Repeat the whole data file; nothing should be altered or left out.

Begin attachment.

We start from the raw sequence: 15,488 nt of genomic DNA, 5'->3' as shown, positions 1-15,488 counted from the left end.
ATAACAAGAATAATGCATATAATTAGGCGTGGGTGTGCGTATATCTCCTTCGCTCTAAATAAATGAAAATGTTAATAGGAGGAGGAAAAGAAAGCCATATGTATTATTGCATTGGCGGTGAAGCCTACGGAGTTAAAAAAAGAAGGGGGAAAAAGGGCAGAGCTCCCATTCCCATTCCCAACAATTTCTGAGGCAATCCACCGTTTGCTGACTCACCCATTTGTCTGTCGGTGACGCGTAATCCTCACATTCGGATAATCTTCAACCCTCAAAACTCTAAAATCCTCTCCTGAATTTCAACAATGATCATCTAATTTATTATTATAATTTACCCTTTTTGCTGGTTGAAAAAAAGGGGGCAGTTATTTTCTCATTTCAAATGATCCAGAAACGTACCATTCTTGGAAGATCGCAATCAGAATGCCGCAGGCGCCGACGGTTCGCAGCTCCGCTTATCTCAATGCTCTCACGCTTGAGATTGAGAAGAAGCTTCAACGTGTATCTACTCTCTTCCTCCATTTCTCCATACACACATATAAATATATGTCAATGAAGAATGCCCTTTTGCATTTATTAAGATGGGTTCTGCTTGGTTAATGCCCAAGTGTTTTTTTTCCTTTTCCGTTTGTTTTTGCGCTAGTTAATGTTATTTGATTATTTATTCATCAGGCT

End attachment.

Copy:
We start from the raw sequence: 15,488 nt of genomic DNA, 5'->3' as shown, positions 1-15,488 counted from the left end.
ATAACAAGAATAATGCATATAATTAGGCGTGGGTGTGCGTATATCTCCTTCGCTCTAAATAAATGAAAATGTTAATAGGAGGAGGAAAAGAAAGCCATATGTATTATTGCATTGGCGGTGAAGCCTACGGAGTTAAAAAAAGAAGGGGGAAAAAGGGCAGAGCTCCCATTCCCATTCCCAACAATTTCTGAGGCAATCCACCGTTTGCTGACTCACCCATTTGTCTGTCGGTGACGCGTAATCCTCACATTCGGATAATCTTCAACCCTCAAAACTCTAAAATCCTCTCCTGAATTTCAACAATGATCATCTAATTTATTATTATAATTTACCCTTTTTGCTGGTTGAAAAAAAGGGGGCAGTTATTTTCTCATTTCAAATGATCCAGAAACGTACCATTCTTGGAAGATCGCAATCAGAATGCCGCAGGCGCCGACGGTTCGCAGCTCCGCTTATCTCAATGCTCTCACGCTTGAGATTGAGAAGAAGCTTCAACGTGTATCTACTCTCTTCCTCCATTTCTCCATACACACATATAAATATATGTCAATGAAGAATGCCCTTTTGCATTTATTAAGATGGGTTCTGCTTGGTTAATGCCCAAGTGTTTTTTTTCCTTTTCCGTTTGTTTTTGCGCTAGTTAATGTTATTTGATTATTTATTCATCAGGCT